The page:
Famous Sankt Petersburg is an exceptional city. It’s a mix of everything what’s the most beautiful in Russian and European architecture. This city was tsar Peter’s the Great dreams. During his voyages through Europe he wanted to build from scratch a city – the symbol of modern Russian empire.
One thing we’ve to hand to Peter, he did quite a good job!
The most important historic events for the Russian empire took place in Sankt Petersburg: Bloody Sunday, the Russian Revolution or 900-day siege during WWII, when almost 640 thou. people died of starvation
Sankt Petersburg is a city located on the area of at least 40 islets connected by 300 bridges and innumerous amount of canals. For this reason, it’s also called “the Venice of the North”.
But in our opinion it’s very hard to find similarities between these two cities, starting with architecture and ending with totally different culture. Venice is Venice and Petersburg is Petersburg.
Here you can see more than 20 drawbridges, which are lifted up in the middle of the night. This procedure is an additional tourist attraction and poses a really big problem for those who want go back home after a party. Unfortunately we didn’t see this spectacle as we were totally exhausted.
Intensive 72-hour itinerary and white nights worn us out. Before our trip, we’re wondering how Petersburg residents deal with the lack of nights and days which last even 19 hours. It seems that they apparently don’t need to sleep!
During sightseeing, the time seemed to stop and the day dragged mercilessly. Since all the time was brightly, we could see a LOT.
We decided to finish our sightseeing with the rest on the Field of Mars. It was used for a lot of purposes. There were organized parades or even it was used as a farmland during the siege of Leningrad. In the center you can see the Monument of the Fighters of the February Revolution who were buried there.
Across the canal is Saint Michael’s Castle which resembles more a fortress rather than the tsar’s palace. By the way, it was the idea of the originator of this building – Tsar Paul I. Unfortunately solid walls, underground tunnels or secret passages didn’t save this emperor from death. After 2 months after moving to this new residence, Tsar Paul I was murdered.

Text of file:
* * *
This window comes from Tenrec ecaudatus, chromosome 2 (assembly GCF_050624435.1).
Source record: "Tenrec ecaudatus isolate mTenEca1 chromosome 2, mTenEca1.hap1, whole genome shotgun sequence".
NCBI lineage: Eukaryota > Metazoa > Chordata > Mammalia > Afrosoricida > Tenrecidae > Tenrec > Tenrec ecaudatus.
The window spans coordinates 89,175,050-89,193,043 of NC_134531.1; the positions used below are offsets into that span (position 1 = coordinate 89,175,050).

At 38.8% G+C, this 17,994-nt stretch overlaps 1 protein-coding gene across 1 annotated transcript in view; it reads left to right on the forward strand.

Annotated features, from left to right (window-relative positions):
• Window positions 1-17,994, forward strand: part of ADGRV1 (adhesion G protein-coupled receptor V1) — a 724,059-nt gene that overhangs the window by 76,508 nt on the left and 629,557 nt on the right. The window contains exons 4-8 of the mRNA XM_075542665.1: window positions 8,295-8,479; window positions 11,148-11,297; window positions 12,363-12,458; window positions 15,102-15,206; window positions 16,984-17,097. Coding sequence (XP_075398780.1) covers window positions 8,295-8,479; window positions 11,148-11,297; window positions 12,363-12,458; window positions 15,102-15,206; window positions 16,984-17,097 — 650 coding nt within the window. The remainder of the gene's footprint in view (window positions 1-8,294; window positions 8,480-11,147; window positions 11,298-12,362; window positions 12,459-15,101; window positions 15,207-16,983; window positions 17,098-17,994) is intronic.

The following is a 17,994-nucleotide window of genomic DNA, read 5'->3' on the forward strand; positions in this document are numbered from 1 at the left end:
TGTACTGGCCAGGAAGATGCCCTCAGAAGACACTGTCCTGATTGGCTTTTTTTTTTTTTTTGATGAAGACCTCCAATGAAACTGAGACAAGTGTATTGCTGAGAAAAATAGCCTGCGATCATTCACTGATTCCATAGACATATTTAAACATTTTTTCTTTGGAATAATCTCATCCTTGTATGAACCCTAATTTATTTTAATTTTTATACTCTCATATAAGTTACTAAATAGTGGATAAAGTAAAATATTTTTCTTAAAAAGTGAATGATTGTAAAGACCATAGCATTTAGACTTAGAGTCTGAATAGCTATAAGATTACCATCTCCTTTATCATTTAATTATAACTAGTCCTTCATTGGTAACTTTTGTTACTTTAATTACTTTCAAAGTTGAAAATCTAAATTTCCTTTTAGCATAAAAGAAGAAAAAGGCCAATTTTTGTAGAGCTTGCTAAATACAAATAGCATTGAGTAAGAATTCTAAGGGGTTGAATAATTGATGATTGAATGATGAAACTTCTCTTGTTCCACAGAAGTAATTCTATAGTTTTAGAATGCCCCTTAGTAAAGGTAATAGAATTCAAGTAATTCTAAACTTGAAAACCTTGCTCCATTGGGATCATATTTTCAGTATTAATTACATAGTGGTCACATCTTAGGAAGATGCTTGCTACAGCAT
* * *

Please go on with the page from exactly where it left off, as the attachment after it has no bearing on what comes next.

Nowadays the Field of Mars is a popular place to spend free time. The square was really crowded.
Some people were lying on the blankets, some were playing guitars or riding a bike and mothers with children were strolling. Day as usual, nothing special… apart from the one detail – it was 1.30 am! It’s better not to check the time because you can feel really faintly, especially when you have a prospect of a long sightseeing plan for the next day (but actually the same day).
So what else one can visit in Petersburg in only 72 hours?
Of course, Winter Palace with the famous Hermitage is a must.
Hermitage is one of the biggest museums in the world. In short, here are located more than 3 million pieces of art in over 1 500 chambers, decorated with gold, precious stones and unique fabrics!
To see everything one can devote several days! Unfortunately we had only a couple hours.
In front of the Palace, there’s an enormous Palace Square with the Alexander Column. It was the place of the most important historic events such as Bloody Sunday or the Russian Revolution.
One of the most interesting museums is Kunstakamera. It’s an ethnographic museum which is famous for great collection of souvenirs, gathered by Peter the Great. Inside you won’t find typical holiday souvenirs like shells or postcards but deformed human remains! Peter the Great was fascinated with the genetic anomalies, so much so that he established Kunstkamera, The he displayed not only “scary souvenirs” from his voyages but also exhibits collected on the basis of decree, which imposed to deliver all deformed fetuses from the whole Russian territory.
Kunstkamera became famous in view of unusual exposition and free wine which was served there. Alcohol was used to encourage anachronistic Russian society to visit this place. One of the visitors apparently suffered from the shortage of wine and decided to steal one of the exhibits – head dipped in alcohol! Who knows maybe it was the first step towards interactive museum J Unfortunately we don’t have any photo from Kunstkamera, because taking pictures is forbidden there but it’s one of the Petersburg attractions which is well worth visiting.
Petersburg is also the city of amazing sacral builings. The most splendid is Kazan Cathedral known also as the Cathedral of Our Lady of Kazan.
This shrine is the place of worship of Lady of Kazan who saved Russians from the Poles (in 1612) and Napoleon.
For sure you won’t miss Saint Isaac’s Cathedral – the most characteristic cathedral in Sankt Petersburg. It outshines famous Winter Palace in view of its cupola covered with 100 kg of gold. Additionally it’s one of the biggest in the world just behind the St. Peter’s Basilica in Vatican and Santa Maria del Fiore Cathedral in Florence.
But in our opinion the most beautiful shrine is the Church of the Savior patterned on the famous Cathedral of Vasily the Blessed, located in a Red Square in Moscow. The Church of the Savior is also called Church on Spilled Blood because tsar Alexander II was murdered there in a bomb attack.
At the end of the trip, there’s also another must- see attraction – Cruiser Aurora. To tell the truth, this questionable symbol of the Russian Revolution is famous for being famous. Contrary to Bolsheviks propaganda, famous missile shot wasn’t the signal of the revolution. Nevertheless to our mind it’s well worth seeing this legend.